Nimrod—Who was he? Was he godly or evil?
by Bible archaeologist Dr. David P. Livingston, Associates for Bible Research
Originally established by Nimrod (Genesis 10:11), and today known as Nimrud
became an important city in Iraq
. The artist's reconstruction above shows the interior of Tiglath-pileser III's
palace there (late seventh century BC). —(ABR file photo)
Nimrod was a very significant man in ancient times, the grandson of Ham
and great-grandson of Noah
. Nimrod started his kingdom at Babylon
(Genesis 10:10). Babylon later reached its zenith under Nebuchadnezzar
(sixth century BC). Pictured above are mudbrick ruins of Nebuchadnezzar's city along with ancient wall lines and canals in modern day Iraq
. —(ABR file photo)
This was also part of Nimrod's kingdom (Genesis 10:11
along the Tigris River continued to be a major city in ancient Assyria
. Today adjacent to modern Mosul, Iraq
, the ruins of ancient Nineveh
are centered on two mounds, the acropolis at Kuyunjik and Nebi Yunis (Arabic for “Prophet Jonah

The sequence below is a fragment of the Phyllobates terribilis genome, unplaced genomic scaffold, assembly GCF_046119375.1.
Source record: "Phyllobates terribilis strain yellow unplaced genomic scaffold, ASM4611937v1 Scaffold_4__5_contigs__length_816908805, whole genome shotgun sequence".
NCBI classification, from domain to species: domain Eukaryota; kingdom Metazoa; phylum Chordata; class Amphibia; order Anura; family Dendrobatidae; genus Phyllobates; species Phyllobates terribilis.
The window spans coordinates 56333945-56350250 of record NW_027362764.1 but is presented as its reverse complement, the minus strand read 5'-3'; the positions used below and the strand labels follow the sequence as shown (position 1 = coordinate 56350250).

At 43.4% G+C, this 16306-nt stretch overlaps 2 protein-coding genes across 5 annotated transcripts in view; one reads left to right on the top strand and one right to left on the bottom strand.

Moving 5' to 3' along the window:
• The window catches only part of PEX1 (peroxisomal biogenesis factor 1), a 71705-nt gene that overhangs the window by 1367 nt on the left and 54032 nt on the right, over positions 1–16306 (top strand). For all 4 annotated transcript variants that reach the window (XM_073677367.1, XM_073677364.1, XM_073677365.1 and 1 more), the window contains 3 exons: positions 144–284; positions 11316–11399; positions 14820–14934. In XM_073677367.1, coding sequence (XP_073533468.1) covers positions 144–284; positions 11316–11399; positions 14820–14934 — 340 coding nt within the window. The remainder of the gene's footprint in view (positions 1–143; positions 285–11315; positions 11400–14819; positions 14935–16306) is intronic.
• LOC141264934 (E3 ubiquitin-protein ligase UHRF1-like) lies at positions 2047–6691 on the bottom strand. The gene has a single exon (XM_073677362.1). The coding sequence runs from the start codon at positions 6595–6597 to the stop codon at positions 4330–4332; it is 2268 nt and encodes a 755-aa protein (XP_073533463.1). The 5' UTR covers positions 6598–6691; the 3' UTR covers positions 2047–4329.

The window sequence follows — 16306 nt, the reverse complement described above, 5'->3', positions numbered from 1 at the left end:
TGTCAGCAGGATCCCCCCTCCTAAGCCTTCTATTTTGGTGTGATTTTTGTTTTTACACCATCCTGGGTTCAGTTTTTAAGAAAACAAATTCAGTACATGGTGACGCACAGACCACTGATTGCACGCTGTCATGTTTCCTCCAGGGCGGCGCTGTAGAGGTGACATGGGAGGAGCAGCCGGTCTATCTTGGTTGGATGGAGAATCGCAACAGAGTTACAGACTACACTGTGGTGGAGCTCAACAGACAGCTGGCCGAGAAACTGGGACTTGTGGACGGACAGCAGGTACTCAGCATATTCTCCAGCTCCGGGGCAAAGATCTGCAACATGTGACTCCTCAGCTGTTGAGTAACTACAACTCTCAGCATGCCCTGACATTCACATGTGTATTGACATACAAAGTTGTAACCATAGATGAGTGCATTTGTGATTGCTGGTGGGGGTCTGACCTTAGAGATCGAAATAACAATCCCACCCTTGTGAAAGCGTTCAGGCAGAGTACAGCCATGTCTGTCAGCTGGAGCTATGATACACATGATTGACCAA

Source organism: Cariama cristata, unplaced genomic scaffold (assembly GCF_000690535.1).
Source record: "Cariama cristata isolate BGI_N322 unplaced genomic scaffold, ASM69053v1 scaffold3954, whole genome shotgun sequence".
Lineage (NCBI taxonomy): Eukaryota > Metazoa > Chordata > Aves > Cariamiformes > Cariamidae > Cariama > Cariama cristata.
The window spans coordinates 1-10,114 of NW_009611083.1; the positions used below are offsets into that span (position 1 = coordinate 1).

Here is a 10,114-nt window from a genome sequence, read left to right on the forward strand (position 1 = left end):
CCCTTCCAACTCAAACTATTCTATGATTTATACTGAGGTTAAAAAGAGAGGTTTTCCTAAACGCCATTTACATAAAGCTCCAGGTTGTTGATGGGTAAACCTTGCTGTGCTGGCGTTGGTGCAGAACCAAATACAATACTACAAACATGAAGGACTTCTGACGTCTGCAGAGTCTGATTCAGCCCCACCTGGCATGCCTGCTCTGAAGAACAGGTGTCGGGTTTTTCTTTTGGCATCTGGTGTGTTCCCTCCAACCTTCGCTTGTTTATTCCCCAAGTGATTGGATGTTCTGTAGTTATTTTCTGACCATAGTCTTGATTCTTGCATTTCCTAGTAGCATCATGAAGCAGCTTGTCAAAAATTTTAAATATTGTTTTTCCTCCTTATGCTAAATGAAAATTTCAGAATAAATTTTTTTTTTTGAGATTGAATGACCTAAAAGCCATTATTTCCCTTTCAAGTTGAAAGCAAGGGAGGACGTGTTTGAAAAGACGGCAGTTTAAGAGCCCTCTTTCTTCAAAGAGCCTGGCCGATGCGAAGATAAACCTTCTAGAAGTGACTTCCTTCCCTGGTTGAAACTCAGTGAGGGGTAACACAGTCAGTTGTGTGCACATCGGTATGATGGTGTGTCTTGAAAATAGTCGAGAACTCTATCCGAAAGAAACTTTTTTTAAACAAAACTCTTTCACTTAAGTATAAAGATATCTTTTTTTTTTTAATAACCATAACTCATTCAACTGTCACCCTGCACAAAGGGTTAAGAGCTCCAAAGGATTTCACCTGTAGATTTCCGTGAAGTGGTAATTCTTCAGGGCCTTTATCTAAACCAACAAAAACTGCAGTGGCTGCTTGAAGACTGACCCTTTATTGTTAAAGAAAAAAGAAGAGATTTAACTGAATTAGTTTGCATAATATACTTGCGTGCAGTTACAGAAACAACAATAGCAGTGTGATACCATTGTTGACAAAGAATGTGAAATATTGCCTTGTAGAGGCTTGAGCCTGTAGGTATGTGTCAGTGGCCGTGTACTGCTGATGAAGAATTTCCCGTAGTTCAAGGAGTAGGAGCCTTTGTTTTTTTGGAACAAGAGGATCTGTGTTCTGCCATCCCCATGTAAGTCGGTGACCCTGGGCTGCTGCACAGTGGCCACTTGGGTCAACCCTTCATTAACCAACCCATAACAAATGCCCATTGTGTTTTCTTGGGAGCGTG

”). Pictured here is Sennacherib's
“palace without rival” on Kuyunjik, constructed at the end of the seventh century BC and excavated by Henry Layard in the early 20th century. —(ABR file photo)
Often attributed to Nimrod, the Tower of Babel
(Genesis 11:19) was not a Jack and the Beanstalk-type of construction, where people were trying to build a structure to get into heaven. Instead, it is best understood as an ancient ziggurat (Assyrian
“mountaintop”), as the one pictured at ancient Ur
of the Chaldees
hometown (Genesis 11:31). A ziggurat was a man-made structure with a temple at its top, built to worship the host of heaven
. —(ABR file photo)
The Bible states…
Cush was the father of Nimrod, who grew to be a mighty warrior on the Earth. He was a mighty hunter before the LORD; that is why it is said, “Like Nimrod, a mighty hunter before the LORD.” The centers of his kingdom were Babylon, Erech, Akkad and Calneh in Shinar (Genesis 10:8-10).
Many consider this to be a positive, complimentary testimony about Nimrod. It is just the opposite! First, a little background study is necessary.
Cultural Connections in the Ancient Near East
Besides the stories of the Creation and Flood in the Bible there ought to be similar stories on clay tablets found in the cultures near and around the true believers. These tablets may have a reaction, or twisted version, in their accounts of the Creation and Flood.